It is a big thing, too, in Saudi Arabia, where Emerson last year opened a facility in the Dhahran Techno Valley in the Eastern Province, part of the company’s growing operations in the Kingdom.
Train is looking for Saudi employees, women in particular, to beef up Emerson’s business there, and will coach newcomers in the cutting-edge processes the company pioneers. It sounds like a good offer for any young potential Saudi Agorans.
Back across the skybridge, on the escalators of Hilton Americas hotel, the memory of the Innovation Agora instantly assumed the status of fantasy. Had it all been a dream? The peanut sauce stain on my shirt was the only evidence it had been real.


Pakistani central bank lifts interest rate as inflation bites

Updated 20 May 2019
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Pakistani central bank lifts interest rate as inflation bites

ISLAMABAD: Pakistan’s central bank raised its key interest rate to 12.25% on Monday, warning that already soaring inflation risked further rises on the back of higher oil prices and reforms required for a bailout from the International Monetary Fund.
The 150 basis points increase follows a preliminary agreement last week with the IMF for a $6 billion loan that is expected to come with tough conditions, including raising more tax revenues and putting up gas and power prices. It was the eighth time the central bank has increased its main policy rate since the start of last year.
With economic growth set to slow to 2.9% this year from 5.2% last year, according to IMF forecasts, the rate rise adds to pressure on Prime Minister Imran Khan, who came to power last year facing a balance of payments crisis that has now forced his government to turn to the IMF.
Higher prices for basic essentials including food and energy has already stirred public anger but the central bank suggested there was little prospect of any immediate improvement.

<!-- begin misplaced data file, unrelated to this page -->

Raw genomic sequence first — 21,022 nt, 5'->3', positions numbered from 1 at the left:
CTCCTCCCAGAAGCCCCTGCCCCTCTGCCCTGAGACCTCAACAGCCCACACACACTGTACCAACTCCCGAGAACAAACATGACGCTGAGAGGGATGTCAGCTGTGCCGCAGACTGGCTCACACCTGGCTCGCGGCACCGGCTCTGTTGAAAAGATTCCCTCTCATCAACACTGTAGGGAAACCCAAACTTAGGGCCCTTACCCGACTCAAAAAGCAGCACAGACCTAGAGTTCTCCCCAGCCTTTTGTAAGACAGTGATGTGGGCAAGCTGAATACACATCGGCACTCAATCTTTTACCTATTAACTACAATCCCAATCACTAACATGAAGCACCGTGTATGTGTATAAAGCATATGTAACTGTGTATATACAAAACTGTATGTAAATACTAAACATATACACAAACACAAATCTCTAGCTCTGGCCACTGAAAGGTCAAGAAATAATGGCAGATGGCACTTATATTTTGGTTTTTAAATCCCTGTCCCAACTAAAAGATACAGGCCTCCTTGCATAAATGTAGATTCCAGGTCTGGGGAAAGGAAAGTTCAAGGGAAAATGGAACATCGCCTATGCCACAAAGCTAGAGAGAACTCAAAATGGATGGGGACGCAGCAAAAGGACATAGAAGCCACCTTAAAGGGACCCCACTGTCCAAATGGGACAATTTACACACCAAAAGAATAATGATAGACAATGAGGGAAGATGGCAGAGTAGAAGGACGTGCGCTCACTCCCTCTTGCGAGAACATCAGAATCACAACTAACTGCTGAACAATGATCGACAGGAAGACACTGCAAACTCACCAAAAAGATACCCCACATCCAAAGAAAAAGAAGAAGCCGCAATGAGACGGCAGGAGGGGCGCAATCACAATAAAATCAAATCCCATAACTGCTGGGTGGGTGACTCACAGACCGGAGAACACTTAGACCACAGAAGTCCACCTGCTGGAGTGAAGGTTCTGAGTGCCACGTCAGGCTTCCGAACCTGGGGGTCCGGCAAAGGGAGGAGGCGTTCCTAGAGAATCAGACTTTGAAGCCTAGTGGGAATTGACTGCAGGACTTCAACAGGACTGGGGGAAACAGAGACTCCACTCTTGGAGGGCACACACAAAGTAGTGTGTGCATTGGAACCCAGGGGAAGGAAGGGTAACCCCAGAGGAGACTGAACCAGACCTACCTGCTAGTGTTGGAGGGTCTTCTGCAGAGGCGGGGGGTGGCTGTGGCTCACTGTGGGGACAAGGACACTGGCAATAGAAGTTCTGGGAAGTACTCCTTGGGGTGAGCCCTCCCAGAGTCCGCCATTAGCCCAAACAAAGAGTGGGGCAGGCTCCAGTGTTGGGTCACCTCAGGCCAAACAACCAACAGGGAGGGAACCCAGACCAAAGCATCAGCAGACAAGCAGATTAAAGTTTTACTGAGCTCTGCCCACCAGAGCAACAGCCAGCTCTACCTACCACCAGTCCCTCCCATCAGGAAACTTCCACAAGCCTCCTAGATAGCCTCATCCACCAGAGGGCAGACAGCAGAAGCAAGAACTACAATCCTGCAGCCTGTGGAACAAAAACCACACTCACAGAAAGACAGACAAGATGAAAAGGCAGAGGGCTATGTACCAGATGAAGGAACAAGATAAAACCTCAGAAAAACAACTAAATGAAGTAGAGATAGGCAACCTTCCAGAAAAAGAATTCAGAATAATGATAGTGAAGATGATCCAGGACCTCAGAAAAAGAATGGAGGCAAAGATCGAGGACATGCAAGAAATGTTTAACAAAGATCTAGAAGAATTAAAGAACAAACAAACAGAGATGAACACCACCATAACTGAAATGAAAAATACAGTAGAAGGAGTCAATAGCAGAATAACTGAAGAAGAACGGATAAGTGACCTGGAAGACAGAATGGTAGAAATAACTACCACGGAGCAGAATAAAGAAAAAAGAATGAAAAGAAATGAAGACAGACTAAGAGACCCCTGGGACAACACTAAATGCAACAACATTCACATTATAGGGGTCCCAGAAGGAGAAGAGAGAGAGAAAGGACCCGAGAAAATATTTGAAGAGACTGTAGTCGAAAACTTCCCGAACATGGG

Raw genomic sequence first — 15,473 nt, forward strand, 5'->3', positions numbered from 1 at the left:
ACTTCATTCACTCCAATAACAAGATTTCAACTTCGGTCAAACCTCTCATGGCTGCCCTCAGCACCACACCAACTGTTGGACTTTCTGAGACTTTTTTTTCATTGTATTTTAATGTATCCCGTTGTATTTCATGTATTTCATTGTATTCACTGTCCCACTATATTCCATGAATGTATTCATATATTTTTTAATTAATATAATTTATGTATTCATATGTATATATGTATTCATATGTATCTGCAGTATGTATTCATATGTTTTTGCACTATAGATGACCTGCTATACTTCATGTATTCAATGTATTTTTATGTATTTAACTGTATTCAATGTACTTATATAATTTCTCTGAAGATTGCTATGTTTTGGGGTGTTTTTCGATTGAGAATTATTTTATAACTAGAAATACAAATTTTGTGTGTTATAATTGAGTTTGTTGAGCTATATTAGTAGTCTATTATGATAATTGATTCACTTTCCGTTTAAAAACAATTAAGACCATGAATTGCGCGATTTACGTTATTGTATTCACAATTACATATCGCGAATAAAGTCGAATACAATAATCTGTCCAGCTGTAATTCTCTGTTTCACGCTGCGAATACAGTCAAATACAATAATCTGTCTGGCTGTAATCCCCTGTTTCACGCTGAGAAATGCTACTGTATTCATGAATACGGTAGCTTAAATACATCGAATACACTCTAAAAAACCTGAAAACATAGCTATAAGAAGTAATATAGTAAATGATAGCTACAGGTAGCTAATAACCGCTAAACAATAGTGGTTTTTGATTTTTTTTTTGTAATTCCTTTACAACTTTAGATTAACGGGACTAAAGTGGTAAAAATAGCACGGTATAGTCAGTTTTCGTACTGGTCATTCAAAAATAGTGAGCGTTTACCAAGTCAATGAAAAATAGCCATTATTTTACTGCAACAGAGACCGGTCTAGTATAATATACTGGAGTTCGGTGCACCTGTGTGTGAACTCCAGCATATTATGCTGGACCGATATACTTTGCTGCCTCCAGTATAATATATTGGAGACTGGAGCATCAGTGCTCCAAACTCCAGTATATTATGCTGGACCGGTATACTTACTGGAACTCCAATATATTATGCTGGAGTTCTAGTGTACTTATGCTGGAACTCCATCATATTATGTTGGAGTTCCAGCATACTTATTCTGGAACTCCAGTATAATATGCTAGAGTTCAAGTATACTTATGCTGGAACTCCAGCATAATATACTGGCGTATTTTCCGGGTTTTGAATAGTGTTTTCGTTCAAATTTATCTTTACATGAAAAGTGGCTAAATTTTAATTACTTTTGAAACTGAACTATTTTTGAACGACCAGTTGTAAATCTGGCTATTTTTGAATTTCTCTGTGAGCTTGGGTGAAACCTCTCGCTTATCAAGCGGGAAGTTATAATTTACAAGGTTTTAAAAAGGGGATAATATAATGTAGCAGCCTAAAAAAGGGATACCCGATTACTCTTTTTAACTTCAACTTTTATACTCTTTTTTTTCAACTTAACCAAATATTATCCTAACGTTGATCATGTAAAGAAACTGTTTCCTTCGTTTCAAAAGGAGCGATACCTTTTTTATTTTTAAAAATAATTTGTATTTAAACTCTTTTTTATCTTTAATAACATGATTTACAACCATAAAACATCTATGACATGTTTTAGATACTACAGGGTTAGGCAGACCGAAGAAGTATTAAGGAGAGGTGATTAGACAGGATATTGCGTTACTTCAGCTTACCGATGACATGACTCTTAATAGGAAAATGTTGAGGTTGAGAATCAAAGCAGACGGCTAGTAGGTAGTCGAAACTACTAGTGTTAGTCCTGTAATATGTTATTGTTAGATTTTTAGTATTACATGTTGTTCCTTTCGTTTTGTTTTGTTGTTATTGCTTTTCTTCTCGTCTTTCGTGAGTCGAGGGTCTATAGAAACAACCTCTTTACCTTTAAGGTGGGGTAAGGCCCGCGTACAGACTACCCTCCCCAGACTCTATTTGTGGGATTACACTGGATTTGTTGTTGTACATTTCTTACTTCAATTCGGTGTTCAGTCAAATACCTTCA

Noting average headline inflation rose to 7% in the July-April period from 3.8 percent a year earlier, the central bank said recent rises in domestic oil prices and the cost of food suggested that “inflationary pressures are likely to continue for some time.”

 

It said it expected headline inflation to average between 6.5% and 7.5% for the financial year to the end of June and was expected to be “considerably higher” in the coming year. Expected tax measures in next month’s budget as well as higher gas and power prices and volatility in international oil prices could push inflation up further, it said.
It said the fiscal deficit, which the IMF expects to reach 7.2% of gross domestic product (GDP) this year, was likely to have been “considerably higher” during the July-March period than in the same period a year earlier due to shortfalls in revenue collection, higher interest payments and security costs.
Despite some improvements, financing the current account deficit remained “challenging” and foreign exchange reserves of $8.8 billion were below standard adequacy levels at less than the equivalent of three months of imports.
The central bank said it was watching foreign exchange markets closely and was prepared to take action to curb “unwarranted” volatility, after the sharp fall in the rupee over recent days that saw the currency touch a record low of 150 against the US dollar.
Details of what Pakistan will be required to do under the IMF agreement, which must still be approved by the Fund’s board, have not been announced but already opposition parties are planning protests.
As well as higher energy prices that will hit households hard, there are also expectations of new taxes and spending cuts in next month’s budget to reach a primary budget deficit — excluding interest payments — of 0.6% of GDP.
With the IMF forecasting a primary deficit of 2.2% for the coming financial year, that implies squeezing roughly $5 billion in extra revenues from Pakistan’s $315 billion economy, which has long suffered from problems raising tax revenue.

FACTOID

Pakistan’s economic growth is set to slow to 2.9% this year.